I have started the long task of sorting through the three large bins of family materials left to me by my grandmother, LaVerne Rutherfurd Smith, after her death in 2012. They're filled with genealogical files, old photos and newspaper clippings. I've seen a lot of these items in the past. My grandmother and I used to spend afternoons together going through photograph albums and talking about genealogy, and she showed me much of her family history collection during those meetings. However, as I work my way through the contents of these bins, I'm turning up little treasures that are completely new to me.
Today, I discovered a photo of my great-grandparents, George Rutherfurd and Julia Barrett, that I'd never seen. There's a picture of the interior of my great-grandmother Nellie Barrett's home circa the 1920s and a letter that my grandad, Glenn Murray Smith, wrote to my grandmother in 1933, when they were both teenagers. It's so wonderful to come upon all these new things. I only wish I could ask my grandmother for more details about each of them.
One of the newly discovered items that has intrigued me the most is a set of ration booklets from 1943. There are three of them, one each for my grandmother, grandfather and their eldest child, Glenn Thomas "Tom" Smith. These three booklets fit into a holder, which my grandmother had reinforced with tape along the edges. All three booklets contain a number of unused stamps.
The booklets state that the family was living at 210 McKinley Avenue in Pomona, California. This is new information for me. My grandparents were both born and raised in Los Angeles, and I knew they spent some of the war years in Forestville, in Sonoma County, and in upstate New York, while my grandfather attended various military training schools. I did not know that they'd ever been in Pomona. Pomona is about a 30-minute drive east of San Marino, where my grandparents settled after the war.
My uncle Tom is listed as being 9 months old on the ration books. He was born on September 22, 1942. That would date the ration books to June of 1943. This was before their move to Forestville.
During the war years, there were shortages of a number of items, including food and gasoline. A system of rationing these goods was enacted across America.
As explained by The National WWII Museum's website:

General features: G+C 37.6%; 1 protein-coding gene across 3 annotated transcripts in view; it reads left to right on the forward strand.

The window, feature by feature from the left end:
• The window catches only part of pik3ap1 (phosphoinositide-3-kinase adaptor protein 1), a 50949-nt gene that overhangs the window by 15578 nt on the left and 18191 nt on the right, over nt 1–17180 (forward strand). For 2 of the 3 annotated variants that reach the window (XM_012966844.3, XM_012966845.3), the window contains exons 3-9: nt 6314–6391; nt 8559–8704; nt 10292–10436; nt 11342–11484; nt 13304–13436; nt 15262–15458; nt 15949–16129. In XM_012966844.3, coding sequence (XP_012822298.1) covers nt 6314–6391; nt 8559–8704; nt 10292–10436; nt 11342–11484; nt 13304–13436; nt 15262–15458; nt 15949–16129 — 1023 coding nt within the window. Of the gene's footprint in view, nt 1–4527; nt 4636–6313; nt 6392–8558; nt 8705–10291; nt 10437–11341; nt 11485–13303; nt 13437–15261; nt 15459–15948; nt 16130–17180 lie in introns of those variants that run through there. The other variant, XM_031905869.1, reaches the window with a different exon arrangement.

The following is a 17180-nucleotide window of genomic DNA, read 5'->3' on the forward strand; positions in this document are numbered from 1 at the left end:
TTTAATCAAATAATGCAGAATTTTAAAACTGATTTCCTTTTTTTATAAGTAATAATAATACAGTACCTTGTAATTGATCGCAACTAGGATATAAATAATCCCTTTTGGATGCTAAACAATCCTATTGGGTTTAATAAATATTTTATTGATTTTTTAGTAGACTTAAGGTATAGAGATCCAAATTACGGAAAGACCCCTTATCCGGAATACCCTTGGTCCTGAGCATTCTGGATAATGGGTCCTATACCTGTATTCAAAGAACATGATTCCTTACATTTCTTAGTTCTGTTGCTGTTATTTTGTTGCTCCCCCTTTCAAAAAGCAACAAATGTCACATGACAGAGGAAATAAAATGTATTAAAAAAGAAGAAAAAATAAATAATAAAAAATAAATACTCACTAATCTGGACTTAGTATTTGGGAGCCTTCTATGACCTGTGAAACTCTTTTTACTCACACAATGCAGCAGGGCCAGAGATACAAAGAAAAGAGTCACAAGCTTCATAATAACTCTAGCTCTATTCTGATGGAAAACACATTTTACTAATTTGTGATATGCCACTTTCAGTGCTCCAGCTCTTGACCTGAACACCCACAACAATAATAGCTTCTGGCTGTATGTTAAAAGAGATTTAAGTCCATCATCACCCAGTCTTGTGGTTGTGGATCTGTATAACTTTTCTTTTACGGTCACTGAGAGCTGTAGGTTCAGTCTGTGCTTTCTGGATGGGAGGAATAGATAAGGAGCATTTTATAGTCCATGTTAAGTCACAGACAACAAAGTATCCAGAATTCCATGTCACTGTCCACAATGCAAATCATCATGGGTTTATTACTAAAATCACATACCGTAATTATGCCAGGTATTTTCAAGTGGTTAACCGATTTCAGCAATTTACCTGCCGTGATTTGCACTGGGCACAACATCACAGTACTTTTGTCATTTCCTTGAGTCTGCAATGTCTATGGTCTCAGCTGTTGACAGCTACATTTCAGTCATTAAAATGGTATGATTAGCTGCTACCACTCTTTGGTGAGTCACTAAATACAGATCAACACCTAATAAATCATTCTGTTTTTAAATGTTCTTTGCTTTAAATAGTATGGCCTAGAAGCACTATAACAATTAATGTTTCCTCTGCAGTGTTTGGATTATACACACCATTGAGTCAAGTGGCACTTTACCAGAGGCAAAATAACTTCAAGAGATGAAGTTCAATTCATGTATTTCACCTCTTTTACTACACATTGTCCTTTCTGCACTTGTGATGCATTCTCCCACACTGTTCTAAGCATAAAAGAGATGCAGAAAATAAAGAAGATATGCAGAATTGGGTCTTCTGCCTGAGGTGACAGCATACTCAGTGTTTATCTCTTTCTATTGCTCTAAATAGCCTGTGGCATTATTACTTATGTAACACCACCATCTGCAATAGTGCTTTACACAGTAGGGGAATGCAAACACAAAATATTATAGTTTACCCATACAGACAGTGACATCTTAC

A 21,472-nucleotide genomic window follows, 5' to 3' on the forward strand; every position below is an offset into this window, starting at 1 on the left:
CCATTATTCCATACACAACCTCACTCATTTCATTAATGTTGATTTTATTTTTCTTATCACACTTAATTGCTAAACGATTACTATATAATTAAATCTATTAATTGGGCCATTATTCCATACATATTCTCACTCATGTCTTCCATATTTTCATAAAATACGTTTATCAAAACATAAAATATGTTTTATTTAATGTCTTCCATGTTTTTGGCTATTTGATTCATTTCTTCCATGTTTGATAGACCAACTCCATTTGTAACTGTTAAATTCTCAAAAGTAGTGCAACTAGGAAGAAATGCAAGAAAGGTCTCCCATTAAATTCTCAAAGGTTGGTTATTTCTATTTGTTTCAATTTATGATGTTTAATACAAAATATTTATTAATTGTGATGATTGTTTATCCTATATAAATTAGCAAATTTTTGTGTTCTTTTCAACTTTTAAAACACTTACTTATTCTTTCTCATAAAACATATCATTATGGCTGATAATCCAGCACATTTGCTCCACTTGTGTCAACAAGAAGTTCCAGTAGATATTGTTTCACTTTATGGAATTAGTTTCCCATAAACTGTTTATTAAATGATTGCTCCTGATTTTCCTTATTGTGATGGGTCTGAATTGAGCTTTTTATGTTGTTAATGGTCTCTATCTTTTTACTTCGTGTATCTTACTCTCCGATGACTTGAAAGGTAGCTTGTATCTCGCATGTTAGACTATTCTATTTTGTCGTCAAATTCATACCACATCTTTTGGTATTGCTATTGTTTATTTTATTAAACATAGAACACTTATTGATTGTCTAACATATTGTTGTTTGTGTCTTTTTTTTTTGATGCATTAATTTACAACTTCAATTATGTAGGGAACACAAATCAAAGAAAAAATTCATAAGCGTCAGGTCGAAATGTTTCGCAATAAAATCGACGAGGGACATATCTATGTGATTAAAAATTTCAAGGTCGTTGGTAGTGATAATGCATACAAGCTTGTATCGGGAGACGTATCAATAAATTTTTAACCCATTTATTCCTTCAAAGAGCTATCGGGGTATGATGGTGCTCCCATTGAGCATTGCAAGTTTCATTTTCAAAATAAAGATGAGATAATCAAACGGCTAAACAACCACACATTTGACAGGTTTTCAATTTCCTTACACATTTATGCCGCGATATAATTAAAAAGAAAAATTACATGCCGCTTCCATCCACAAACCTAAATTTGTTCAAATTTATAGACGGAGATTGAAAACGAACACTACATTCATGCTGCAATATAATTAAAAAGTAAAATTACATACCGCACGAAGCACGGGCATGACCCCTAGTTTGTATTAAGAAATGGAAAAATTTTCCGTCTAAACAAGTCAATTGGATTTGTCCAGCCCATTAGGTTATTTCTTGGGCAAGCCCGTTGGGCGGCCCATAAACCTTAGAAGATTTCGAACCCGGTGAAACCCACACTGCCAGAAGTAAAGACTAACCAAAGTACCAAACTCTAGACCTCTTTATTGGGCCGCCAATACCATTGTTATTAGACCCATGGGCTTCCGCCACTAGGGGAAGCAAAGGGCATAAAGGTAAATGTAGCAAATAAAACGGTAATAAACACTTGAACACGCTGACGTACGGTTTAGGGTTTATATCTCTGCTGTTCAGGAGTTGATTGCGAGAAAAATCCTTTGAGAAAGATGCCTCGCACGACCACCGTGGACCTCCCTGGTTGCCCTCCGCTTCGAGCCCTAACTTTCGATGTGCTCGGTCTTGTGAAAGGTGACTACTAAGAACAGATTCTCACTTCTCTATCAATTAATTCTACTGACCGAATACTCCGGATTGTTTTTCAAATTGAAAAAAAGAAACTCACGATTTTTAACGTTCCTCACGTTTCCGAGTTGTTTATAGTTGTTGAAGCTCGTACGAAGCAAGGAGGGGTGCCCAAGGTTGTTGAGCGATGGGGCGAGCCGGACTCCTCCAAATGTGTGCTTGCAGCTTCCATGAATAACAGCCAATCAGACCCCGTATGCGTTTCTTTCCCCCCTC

Every American was issued a series of ration books during the war. The ration books contained removable stamps good for certain rationed items, like sugar, meat, cooking oil, and canned goods. A person could not buy a rationed item without also giving the grocer the right ration stamp. Once a person’s ration stamps were used up for a month, she couldn’t buy any more of that type of food.
Instructions for using the ration stamps are listed on the back of each booklet. Also, the interior of each holder contains a quote from President Roosevelt and a list of tips to make ration coupons go further.
"We cannot have the things we want if our boys over there are to have what they need."
- Budget your points as you do your money.
- Plan your meals in advance.
- Total your points at home to save time -- trouble and service at the store.
- When stamps are used up -- you cannot buy rationed goods until the next ration period.
- Substitute non-rationed fresh fruits and vegetables when possible to conserve stamps.
- Keep a record of point changes -- point values change on seasonal foods.
- Use higher point stamps first -- it will simplify buying during closing days of period.
- Shop during the early part of the week and avoid confusion.
It's interesting to think about my grandmother, a young mother during the war, planning her meals around rationed items. What sort of compromises did she have to make?
I notice that someone else, perhaps the issuing authority, has written the names of the three family members on each of their ration books. My grandmother wrote all the identifying information below that. I recognize her handwriting. She has signed her own ration book and that of my uncle Tom. My grandfather did not sign his.
This is such a little piece of history, and I'm glad I've found it and can preserve it.